Basal lamina

Reticular lamina

Type IV collagen Laminin Fibronectin

Type III collagen

(1) The number of cell layers (one layer: simple epithelium; more than one layer: stratified epithelium). (2) The shape of the cells (squamous epithelium, cuboidal epithelium and columnar epithelium). (3) The shape of the cells at the outermost layer (stratified squamous epithelium, stratified cuboidal epithelium and stratified columnar epithelium). The stratified squamous epithelium can be subdivided into moderately keratinized (usually called non-keratinized) and highly keratinized types. The name endothelium identifies the simple squamous epithelium lining blood and lymphatic vessels. The name mesothelium is used to describe the simple squamous or cuboidal lining of serosa (peritoneum, pleura and pericardium). Tumors originating in the mesothelium are called mesotheliomas. • Keratin proteins (cytokeratins) are an important cytoskeletal component of epithelial cells. The pathologist looks for the presence of keratins to determine the epithelial origin of a tumor (called carcinoma, in contrast to connective tissue–derived tumors called sarcomas). • An intermediate type is the pseudostratified epithelium, in which all the cells are in contact with the basal lamina, but not all of them reach the lumen. The transitional epithelium, or urothelium, lining the urinary passages, can be regarded as a pseudostratified epithelium, although it has the appearance of a stratified squamous epithelium. The outermost cells of the urothelium of the urinary bladder have the property of changing their geometry and surface configuration in response to tensional forces exerted by urine. • A refinement in the classification of selected epithelia relies on apical differentiations, such as cilia, microvilli and stereocilia. A pseudo-stratified epithelium with cilia is seen along the respiratory tract and the oviduct. Simple cuboidal epithelium of specific segments of the nephron and the simple columnar epithelium of the small intestine contain microvilli forming a brush border along the apical domain. Stereocilia are seen in the epithelial lining of the epididymis and hair cells of the inner ear. Epithelial cells organize layers of cells that are closely linked by specialized plasma membrane–associated structures, such as tight junctions, anchoring junctions (belt and spot desmosomes and hemidesmosomes) and gap junctions. • Epithelial cells are highly polarized. They have an apical domain and a basolateral domain. The boundaries of the domains are defined by the distribution of junctions and their components, the polarized distribution of the actin cytoskeleton and the presence of a basement membrane at the basal surface. • The apical domain of some epithelial cells displays differentiations projecting into the lumen. The apical differentiations can be motile (multiple cilia) and non-motile (primary cilium, microvilli and stereocilia/stereovilli).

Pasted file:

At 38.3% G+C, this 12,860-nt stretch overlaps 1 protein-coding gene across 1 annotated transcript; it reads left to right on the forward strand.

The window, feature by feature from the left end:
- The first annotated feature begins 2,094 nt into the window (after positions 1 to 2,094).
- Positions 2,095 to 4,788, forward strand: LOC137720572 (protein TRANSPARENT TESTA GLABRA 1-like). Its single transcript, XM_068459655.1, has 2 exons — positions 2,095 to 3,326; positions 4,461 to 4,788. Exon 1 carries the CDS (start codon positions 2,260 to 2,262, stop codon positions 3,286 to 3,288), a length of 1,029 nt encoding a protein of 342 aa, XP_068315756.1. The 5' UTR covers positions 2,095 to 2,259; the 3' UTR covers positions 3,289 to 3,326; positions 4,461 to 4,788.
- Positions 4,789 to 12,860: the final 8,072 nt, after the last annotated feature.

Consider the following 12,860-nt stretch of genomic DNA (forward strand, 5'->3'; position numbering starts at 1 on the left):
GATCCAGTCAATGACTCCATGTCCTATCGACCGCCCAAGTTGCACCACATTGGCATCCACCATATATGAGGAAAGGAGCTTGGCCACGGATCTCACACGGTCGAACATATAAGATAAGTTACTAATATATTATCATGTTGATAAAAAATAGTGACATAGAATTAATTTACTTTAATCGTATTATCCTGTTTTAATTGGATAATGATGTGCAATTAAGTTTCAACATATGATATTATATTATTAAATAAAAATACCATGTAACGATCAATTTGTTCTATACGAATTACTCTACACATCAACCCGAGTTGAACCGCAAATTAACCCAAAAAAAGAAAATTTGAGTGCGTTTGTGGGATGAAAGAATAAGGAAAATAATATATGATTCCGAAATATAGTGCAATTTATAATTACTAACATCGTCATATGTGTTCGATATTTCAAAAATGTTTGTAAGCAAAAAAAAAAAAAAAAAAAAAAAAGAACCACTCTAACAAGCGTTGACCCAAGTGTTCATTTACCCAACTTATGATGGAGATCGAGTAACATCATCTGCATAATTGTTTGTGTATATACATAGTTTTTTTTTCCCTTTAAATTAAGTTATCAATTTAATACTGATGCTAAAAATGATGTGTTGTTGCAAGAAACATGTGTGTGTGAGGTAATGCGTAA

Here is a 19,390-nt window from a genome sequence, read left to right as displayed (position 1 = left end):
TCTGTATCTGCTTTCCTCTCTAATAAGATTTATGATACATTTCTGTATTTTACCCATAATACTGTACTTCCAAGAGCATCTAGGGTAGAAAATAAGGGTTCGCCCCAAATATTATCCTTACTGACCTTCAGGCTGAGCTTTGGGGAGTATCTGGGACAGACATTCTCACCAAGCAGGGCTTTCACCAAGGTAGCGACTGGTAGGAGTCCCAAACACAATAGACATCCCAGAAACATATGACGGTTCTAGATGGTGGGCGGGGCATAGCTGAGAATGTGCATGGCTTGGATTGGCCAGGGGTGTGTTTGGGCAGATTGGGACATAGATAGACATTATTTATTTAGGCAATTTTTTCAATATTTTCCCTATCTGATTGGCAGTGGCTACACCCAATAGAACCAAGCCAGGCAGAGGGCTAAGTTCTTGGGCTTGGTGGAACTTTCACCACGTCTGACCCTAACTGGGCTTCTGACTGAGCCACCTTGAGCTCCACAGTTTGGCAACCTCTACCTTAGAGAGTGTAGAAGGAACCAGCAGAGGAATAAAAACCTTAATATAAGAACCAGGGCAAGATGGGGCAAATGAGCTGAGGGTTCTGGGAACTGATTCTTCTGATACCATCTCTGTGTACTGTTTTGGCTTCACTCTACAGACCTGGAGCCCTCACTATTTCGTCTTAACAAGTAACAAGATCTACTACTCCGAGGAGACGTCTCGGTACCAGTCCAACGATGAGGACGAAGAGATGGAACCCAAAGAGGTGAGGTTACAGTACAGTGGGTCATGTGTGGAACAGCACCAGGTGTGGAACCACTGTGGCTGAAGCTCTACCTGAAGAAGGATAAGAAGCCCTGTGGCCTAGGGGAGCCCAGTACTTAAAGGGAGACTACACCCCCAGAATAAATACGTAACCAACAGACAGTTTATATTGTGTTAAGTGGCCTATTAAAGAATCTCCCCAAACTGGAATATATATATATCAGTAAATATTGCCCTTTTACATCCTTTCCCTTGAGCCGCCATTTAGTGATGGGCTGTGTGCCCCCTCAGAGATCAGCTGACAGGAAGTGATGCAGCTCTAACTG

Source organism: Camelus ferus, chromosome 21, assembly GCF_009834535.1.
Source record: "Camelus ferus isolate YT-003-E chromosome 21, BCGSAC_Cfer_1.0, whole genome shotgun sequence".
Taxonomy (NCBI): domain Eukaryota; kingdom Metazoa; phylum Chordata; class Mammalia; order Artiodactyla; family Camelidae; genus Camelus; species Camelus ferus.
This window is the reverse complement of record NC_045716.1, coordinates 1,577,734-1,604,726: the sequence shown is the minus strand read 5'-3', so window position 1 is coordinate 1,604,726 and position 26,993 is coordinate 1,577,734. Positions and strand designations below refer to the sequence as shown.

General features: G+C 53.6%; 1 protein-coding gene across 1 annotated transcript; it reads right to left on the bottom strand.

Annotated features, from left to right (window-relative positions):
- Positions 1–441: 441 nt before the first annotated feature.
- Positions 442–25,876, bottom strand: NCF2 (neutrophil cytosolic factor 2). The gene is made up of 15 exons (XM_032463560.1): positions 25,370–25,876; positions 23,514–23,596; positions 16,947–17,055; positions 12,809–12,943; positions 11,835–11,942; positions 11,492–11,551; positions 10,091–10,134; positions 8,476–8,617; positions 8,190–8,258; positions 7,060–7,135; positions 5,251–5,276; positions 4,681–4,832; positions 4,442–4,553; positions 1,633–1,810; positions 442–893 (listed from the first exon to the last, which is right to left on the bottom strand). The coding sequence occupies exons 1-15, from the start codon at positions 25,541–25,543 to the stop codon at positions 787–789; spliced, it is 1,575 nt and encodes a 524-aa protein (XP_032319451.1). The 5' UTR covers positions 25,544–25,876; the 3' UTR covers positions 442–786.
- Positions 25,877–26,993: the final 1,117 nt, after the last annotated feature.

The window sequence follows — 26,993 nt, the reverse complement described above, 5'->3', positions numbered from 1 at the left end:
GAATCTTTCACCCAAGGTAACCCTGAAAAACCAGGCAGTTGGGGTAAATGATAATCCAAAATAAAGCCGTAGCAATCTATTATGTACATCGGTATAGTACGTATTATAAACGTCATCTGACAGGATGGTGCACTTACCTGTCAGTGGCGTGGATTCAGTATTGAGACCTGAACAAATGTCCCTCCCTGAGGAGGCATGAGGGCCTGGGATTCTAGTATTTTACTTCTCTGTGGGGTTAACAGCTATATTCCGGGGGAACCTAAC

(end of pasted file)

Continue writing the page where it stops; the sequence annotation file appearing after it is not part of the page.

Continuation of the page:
1 | EPITHELIUM | CELL BIOLOGY Multiple motile cilia coordinate fluid or cargo flow on the surface of an epithelium. A single or primary non-motile cilium is a mechanosensor that houses components of the Hedgehog signaling pathway. Cilia contain an axoneme, formed by a concentric array of nine microtubule doublets surrounding a central pair. Cilia originate from a basal body precursor—a centrosome derivative—inserted in the apical plasma membrane. In contrast to the axoneme, the basal body and the centriole are formed by nine microtubule triplets in a helicoid arrangement. There are no central microtubules in basal bodies and centrioles. The non-motile microvilli and stereocilia contain an actin microfilament core. Microvilli have a uniform length. Stereocilia are longer, their length is variable and, in the epididymal epithelium, they have a tendency to branch. • The position and stability of the epithelial cell layer are maintained by cell adhesion molecules and cell junctions. • Cell adhesion molecules can be classified as: (1) Ca2+-dependent. (2) Ca2+-independent. Cadherins and selectins are Ca2+-dependent. Cell adhesion molecules of the immunoglobulin-like family (IgCAMs) and integrins are Ca2+-independent. In contrast to cadherins, selectins and Ig-CAMs, integrins consist of two subunits, _ and `, forming a heterodimer. Cadherins constitute homophilic cis-homodimers (liketo-like), which interact through the extracellular domain with similar or different dimers present in the adjacent epithelial cell (forming trans-homodimers or transheterodimers [like-to-unlike]). The intracellular domain of cadherins interacts with the catenin complex, consisting of catenins _, ` and a(also called plakoglobin). The catenin complex interacts with filamentous actin through adapter proteins (_-actinin, formin-1 and vinculin). Selectins bind carbohydrate ligands through their carbohydrate recognition domain. Selectins play an important role in homing, the transendothelial migration of neutrophils, lymphocytes and macrophages during inflammation and the deposit of fatty streaks in the subendothelial space of blood vessels during early atherosclerotic lesions. The extracellular immunoglobulin-like domain of IgCAMs binds to identical (homotypic binding) or different molecules (heterotypic binding) on another adjacent cell. The Ig-CAM CD4 is the receptor of HIV-1 in T cells (helper cells). Integrins are heterodimers formed by two associated subunits, _and `. The extracellular domain of the integrin subunit ` binds to laminin and fibronectin, two components of the basal lamina. Proteoglycans and collagens bind to laminin and fibronectin to form the reticular lamina. The intracellular domain of integrin subunit ` binds to filamentous actin through the adapter proteins, including _-actinin, vinculin, kindlin and talin. Integrins establish a link between the extracellular matrix and the internal cytoskeleton. • The basement membrane is a PAS-positive (periodic acid-Schiff staining) structure present at the basal domain of epithelial cells. It consists of a basal lamina and a reticular lamina, which can be defined by electron microscopy. The pathologist looks for the integrity of the basal lamina to determine if growing malignant epithelial cells are restricted to the epithelial layer (carcinoma in situ) or have invaded the underlying connective tissue where blood and lymphatic vessels are present.